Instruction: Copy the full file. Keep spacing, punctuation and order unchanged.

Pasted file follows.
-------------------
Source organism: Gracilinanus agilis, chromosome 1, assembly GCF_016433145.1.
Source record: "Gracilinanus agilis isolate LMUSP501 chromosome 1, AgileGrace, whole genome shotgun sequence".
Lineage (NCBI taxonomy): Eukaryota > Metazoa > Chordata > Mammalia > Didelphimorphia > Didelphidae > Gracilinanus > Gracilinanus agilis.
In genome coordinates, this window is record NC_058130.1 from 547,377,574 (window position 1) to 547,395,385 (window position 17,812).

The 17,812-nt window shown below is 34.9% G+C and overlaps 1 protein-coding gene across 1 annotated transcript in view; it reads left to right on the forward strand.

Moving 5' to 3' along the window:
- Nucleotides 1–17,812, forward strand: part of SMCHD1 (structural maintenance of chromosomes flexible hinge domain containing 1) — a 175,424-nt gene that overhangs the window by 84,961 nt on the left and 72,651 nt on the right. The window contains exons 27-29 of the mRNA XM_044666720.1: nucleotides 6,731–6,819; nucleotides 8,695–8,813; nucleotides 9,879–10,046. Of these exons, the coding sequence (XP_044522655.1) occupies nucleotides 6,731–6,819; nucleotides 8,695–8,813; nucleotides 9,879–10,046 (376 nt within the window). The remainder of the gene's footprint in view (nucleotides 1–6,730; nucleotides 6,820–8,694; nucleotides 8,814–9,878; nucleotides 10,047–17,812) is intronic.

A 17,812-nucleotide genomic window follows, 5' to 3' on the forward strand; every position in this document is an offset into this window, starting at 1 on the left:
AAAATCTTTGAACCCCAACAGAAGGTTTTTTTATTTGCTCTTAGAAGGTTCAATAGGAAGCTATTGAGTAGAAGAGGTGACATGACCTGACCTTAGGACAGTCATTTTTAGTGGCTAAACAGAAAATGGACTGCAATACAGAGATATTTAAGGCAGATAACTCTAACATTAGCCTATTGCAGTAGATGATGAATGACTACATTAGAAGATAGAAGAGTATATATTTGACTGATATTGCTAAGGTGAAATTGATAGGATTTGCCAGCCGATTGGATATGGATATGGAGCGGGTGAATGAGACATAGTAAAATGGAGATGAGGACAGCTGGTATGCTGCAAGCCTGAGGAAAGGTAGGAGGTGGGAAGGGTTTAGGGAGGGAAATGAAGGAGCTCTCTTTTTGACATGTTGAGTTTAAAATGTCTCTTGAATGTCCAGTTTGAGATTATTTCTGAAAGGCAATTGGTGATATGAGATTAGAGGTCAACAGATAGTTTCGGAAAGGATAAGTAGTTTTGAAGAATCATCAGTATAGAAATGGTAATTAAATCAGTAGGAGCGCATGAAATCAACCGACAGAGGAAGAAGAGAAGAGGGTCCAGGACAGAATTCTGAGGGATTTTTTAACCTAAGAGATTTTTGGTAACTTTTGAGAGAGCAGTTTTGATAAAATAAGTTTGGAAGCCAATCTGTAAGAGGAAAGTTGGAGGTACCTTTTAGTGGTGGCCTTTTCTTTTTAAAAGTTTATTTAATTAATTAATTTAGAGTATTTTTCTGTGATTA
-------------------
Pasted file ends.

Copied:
Source organism: Gracilinanus agilis, chromosome 1, assembly GCF_016433145.1.
Source record: "Gracilinanus agilis isolate LMUSP501 chromosome 1, AgileGrace, whole genome shotgun sequence".
Lineage (NCBI taxonomy): Eukaryota > Metazoa > Chordata > Mammalia > Didelphimorphia > Didelphidae > Gracilinanus > Gracilinanus agilis.
In genome coordinates, this window is record NC_058130.1 from 547,377,574 (window position 1) to 547,395,385 (window position 17,812).

The 17,812-nt window shown below is 34.9% G+C and overlaps 1 protein-coding gene across 1 annotated transcript in view; it reads left to right on the forward strand.

Moving 5' to 3' along the window:
- Nucleotides 1–17,812, forward strand: part of SMCHD1 (structural maintenance of chromosomes flexible hinge domain containing 1) — a 175,424-nt gene that overhangs the window by 84,961 nt on the left and 72,651 nt on the right. The window contains exons 27-29 of the mRNA XM_044666720.1: nucleotides 6,731–6,819; nucleotides 8,695–8,813; nucleotides 9,879–10,046. Of these exons, the coding sequence (XP_044522655.1) occupies nucleotides 6,731–6,819; nucleotides 8,695–8,813; nucleotides 9,879–10,046 (376 nt within the window). The remainder of the gene's footprint in view (nucleotides 1–6,730; nucleotides 6,820–8,694; nucleotides 8,814–9,878; nucleotides 10,047–17,812) is intronic.

A 17,812-nucleotide genomic window follows, 5' to 3' on the forward strand; every position in this document is an offset into this window, starting at 1 on the left:
AAAATCTTTGAACCCCAACAGAAGGTTTTTTTATTTGCTCTTAGAAGGTTCAATAGGAAGCTATTGAGTAGAAGAGGTGACATGACCTGACCTTAGGACAGTCATTTTTAGTGGCTAAACAGAAAATGGACTGCAATACAGAGATATTTAAGGCAGATAACTCTAACATTAGCCTATTGCAGTAGATGATGAATGACTACATTAGAAGATAGAAGAGTATATATTTGACTGATATTGCTAAGGTGAAATTGATAGGATTTGCCAGCCGATTGGATATGGATATGGAGCGGGTGAATGAGACATAGTAAAATGGAGATGAGGACAGCTGGTATGCTGCAAGCCTGAGGAAAGGTAGGAGGTGGGAAGGGTTTAGGGAGGGAAATGAAGGAGCTCTCTTTTTGACATGTTGAGTTTAAAATGTCTCTTGAATGTCCAGTTTGAGATTATTTCTGAAAGGCAATTGGTGATATGAGATTAGAGGTCAACAGATAGTTTCGGAAAGGATAAGTAGTTTTGAAGAATCATCAGTATAGAAATGGTAATTAAATCAGTAGGAGCGCATGAAATCAACCGACAGAGGAAGAAGAGAAGAGGGTCCAGGACAGAATTCTGAGGGATTTTTTAACCTAAGAGATTTTTGGTAACTTTTGAGAGAGCAGTTTTGATAAAATAAGTTTGGAAGCCAATCTGTAAGAGGAAAGTTGGAGGTACCTTTTAGTGGTGGCCTTTTCTTTTTAAAAGTTTATTTAATTAATTAATTTAGAGTATTTTTCTGTGATTA